Thursday, September 15, 2005

Roberts' views on privacy, torture, and cinema

Here is a brief recap on yesterday's hearings:

WASHINGTON -- Supreme Court nominee John Roberts carefully picked his way through a second day of questions from the Senate Judiciary Committee on Wednesday as Republicans challenged Democrats to support his all-but-certain confirmation as the nation's 17th chief justice.

''If people can't vote for you, then I doubt that they can vote for any Republican nominee,'' said Sen. Orrin Hatch (R-Utah).

Democrats sounded unswayed.

Sen. Charles Schumer (D-N.Y.) told Roberts he was ''cutting back a little on what you said yesterday,'' referring to Roberts' earlier statement that the Constitution provides a right to privacy.

Schumer made his charge after Roberts declined to cite any examples of disagreement with the opinions of Justice Clarence Thomas. Thomas has written there is no general right to privacy, a right often viewed as the underpinning of a right to abortion.

''We are rolling the dice with you,'' Sen. Joseph Biden (D-Del.) told Roberts, who turned aside questions about abortion, the right to die, the permissibility of torture and other issues he said may come before the court. AP

Thank you, most gracious Senator Biden. Once again let me pont out that these clowns enjoy the power they have only because our Republican leaders in the Senate buckled under to pressure by not enacting the nuclear option. We will witness the ugly results of their timidity when the next set of hearings to fill the remaining Supreme Court vacancy begin.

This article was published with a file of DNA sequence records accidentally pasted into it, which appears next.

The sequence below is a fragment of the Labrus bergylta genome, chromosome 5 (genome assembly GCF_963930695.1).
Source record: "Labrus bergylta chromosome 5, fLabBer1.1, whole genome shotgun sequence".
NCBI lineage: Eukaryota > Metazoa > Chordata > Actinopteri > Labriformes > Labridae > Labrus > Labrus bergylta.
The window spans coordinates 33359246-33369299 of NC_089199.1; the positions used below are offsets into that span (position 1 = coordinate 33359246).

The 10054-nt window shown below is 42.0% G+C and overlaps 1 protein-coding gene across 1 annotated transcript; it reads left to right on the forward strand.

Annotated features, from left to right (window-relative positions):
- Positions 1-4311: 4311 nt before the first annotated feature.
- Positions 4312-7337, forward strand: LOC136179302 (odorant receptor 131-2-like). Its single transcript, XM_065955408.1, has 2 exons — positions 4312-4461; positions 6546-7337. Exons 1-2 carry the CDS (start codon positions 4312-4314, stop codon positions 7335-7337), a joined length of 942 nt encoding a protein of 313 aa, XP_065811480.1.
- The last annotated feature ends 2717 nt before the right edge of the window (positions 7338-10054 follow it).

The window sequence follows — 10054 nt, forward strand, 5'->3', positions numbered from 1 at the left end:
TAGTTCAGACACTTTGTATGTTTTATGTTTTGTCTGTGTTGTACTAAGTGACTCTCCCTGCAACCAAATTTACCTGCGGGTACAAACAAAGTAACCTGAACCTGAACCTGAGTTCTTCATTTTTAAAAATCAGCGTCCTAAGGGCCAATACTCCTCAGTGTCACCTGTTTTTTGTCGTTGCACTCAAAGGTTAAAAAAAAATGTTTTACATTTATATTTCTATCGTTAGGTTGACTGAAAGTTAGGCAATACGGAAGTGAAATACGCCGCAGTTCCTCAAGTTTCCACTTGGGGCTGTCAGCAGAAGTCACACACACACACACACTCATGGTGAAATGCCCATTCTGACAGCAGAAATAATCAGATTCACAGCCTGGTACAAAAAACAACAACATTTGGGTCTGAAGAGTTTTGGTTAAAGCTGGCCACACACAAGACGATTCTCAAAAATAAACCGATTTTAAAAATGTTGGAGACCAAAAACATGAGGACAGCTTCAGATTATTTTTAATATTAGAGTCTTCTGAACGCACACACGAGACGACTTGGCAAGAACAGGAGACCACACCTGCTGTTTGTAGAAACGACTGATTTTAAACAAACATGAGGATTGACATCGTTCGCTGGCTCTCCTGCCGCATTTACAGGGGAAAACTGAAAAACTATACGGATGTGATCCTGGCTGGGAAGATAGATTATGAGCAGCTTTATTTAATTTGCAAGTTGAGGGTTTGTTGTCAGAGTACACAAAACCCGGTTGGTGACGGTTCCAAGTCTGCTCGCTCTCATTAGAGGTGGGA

And now on a lighter note:

No sidestepping on 'Zhivago'

WASHINGTON -- After two days of intense legal questioning, Supreme Court nominee John Roberts finally addressed a subject most Americans could relate to: His favorite movies are ''Doctor Zhivago'' and ''North by Northwest.''

Frustrated by Roberts' answers, Sen. Charles Schumer (D-N.Y.) suggested on Wednesday that if he dared to ask the nominee his favorite films, he would get a discussion of cinematography and why ''Casablanca'' is considered one of the greatest.

Instead, Roberts answered flat out, bringing laughter from the audience and senators alike.

Understand that Roberts probably didn't actually like "Zhivago". That is one of those movies a man pretends to like in order to please his wife (it is considered a grand gesture of love just to stay awake for the full 197 minutes of that film). "North by Northwest", on the other hand, was a masterpiece and Roberts' good taste in that movie alone is worthy of his confirmation.